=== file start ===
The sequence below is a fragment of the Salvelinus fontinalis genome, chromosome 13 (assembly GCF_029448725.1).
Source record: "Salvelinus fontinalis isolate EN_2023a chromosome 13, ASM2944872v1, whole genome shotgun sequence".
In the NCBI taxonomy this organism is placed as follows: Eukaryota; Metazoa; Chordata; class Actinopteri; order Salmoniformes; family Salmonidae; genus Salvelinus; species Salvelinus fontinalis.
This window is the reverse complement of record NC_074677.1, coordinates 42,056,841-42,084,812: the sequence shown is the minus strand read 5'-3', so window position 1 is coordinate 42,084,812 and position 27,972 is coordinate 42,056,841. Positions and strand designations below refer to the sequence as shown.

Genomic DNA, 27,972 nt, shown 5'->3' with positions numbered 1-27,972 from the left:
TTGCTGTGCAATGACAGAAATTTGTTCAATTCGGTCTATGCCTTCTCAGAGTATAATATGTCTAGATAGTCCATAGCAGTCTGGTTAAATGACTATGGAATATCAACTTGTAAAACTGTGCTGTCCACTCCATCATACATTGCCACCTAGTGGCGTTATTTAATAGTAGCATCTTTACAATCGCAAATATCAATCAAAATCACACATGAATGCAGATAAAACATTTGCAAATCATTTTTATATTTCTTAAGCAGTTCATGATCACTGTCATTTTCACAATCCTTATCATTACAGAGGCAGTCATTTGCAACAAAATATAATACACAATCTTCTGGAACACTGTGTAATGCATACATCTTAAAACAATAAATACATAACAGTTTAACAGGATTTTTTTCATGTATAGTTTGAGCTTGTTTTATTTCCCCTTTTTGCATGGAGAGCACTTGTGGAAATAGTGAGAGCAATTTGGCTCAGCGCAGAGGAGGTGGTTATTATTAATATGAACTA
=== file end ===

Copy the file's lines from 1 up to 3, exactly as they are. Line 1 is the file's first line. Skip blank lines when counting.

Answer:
The sequence below is a fragment of the Salvelinus fontinalis genome, chromosome 13 (assembly GCF_029448725.1).
Source record: "Salvelinus fontinalis isolate EN_2023a chromosome 13, ASM2944872v1, whole genome shotgun sequence".
In the NCBI taxonomy this organism is placed as follows: Eukaryota; Metazoa; Chordata; class Actinopteri; order Salmoniformes; family Salmonidae; genus Salvelinus; species Salvelinus fontinalis.